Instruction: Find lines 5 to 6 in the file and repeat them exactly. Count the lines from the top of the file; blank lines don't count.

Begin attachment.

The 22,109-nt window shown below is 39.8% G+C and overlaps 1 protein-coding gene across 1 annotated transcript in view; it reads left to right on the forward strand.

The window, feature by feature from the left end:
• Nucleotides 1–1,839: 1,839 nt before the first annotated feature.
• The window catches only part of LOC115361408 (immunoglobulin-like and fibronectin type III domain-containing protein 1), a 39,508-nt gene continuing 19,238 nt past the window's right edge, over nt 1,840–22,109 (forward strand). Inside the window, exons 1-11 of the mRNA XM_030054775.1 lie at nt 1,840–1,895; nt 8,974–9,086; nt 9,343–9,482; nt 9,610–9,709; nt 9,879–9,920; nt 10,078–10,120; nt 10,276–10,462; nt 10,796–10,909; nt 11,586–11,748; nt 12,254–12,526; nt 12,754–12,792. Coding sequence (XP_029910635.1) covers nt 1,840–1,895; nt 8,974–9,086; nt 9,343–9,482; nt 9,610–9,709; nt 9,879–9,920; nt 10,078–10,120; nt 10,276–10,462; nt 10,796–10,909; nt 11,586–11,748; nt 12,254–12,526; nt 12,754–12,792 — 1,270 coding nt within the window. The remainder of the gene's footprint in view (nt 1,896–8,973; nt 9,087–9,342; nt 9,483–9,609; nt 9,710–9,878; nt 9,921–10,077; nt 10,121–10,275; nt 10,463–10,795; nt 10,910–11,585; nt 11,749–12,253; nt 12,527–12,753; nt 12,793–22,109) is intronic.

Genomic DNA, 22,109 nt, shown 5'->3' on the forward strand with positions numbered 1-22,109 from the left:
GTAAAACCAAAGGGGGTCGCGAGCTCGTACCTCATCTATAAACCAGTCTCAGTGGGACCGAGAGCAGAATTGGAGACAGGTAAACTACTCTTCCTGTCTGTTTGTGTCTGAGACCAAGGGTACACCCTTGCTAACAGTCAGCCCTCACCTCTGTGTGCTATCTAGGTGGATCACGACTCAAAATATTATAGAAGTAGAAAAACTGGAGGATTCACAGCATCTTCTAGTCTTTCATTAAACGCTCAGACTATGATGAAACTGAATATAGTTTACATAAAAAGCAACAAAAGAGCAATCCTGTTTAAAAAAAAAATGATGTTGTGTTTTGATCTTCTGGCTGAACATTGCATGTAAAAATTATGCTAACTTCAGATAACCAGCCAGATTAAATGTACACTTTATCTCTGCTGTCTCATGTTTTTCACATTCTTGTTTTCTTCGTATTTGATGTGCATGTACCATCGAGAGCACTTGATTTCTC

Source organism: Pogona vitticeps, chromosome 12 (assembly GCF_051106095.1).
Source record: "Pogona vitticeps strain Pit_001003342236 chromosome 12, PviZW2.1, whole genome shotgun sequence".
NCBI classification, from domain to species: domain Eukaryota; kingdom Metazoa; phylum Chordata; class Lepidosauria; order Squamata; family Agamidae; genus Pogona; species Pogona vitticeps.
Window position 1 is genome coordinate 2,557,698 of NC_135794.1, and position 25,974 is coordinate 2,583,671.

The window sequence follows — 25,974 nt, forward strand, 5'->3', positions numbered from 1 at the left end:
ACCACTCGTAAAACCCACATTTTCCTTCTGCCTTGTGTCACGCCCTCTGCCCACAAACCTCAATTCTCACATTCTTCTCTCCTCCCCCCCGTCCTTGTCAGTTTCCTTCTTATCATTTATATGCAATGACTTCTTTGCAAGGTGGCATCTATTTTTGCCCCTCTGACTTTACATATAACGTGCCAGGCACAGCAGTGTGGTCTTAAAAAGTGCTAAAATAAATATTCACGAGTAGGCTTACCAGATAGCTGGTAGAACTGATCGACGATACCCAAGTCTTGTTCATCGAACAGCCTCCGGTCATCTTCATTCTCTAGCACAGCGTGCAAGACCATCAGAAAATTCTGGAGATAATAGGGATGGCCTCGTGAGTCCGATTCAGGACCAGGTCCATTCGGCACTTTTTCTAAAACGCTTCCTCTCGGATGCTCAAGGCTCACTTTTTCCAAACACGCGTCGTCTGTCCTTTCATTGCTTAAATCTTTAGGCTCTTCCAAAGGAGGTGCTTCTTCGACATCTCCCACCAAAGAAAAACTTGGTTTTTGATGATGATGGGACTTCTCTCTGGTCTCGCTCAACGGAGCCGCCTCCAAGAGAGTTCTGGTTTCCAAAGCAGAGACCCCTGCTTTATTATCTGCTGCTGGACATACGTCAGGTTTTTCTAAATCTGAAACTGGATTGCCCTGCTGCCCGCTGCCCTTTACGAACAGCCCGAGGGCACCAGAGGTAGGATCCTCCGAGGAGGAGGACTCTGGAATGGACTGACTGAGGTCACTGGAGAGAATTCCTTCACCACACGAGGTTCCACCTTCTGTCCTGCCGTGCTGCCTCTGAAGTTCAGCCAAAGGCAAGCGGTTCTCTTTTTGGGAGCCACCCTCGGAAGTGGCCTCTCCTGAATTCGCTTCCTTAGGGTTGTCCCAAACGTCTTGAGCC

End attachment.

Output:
Genomic DNA, 22,109 nt, shown 5'->3' on the forward strand with positions numbered 1-22,109 from the left:
GTAAAACCAAAGGGGGTCGCGAGCTCGTACCTCATCTATAAACCAGTCTCAGTGGGACCGAGAGCAGAATTGGAGACAGGTAAACTACTCTTCCTGTCTGTTTGTGTCTGAGACCAAGGGTACACCCTTGCTAACAGTCAGCCCTCACCTCTGTGTGCTATCTAGGTGGATCACGACTCAAAATATTATAGAAGTAGAAAAACTGGAGGATTCACAGCATCTTCTAGTCTTTCATTAAACGCTCAGACTATGATGAAACTGAATATAGTTTACATAAAAAGCAACAAAAGAGCAATCCTGTTTAAAAAAAAAATGATGTTGTGTTTTGATCTTCTGGCTGAACATTGCATGTAAAAATTATGCTAACTTCAGATAACCAGCCAGATTAAATGTACACTTTATCTCTGCTGTCTCATGTTTTTCACATTCTTGTTTTCTTCGTATTTGATGTGCATGTACCATCGAGAGCACTTGATTTCTC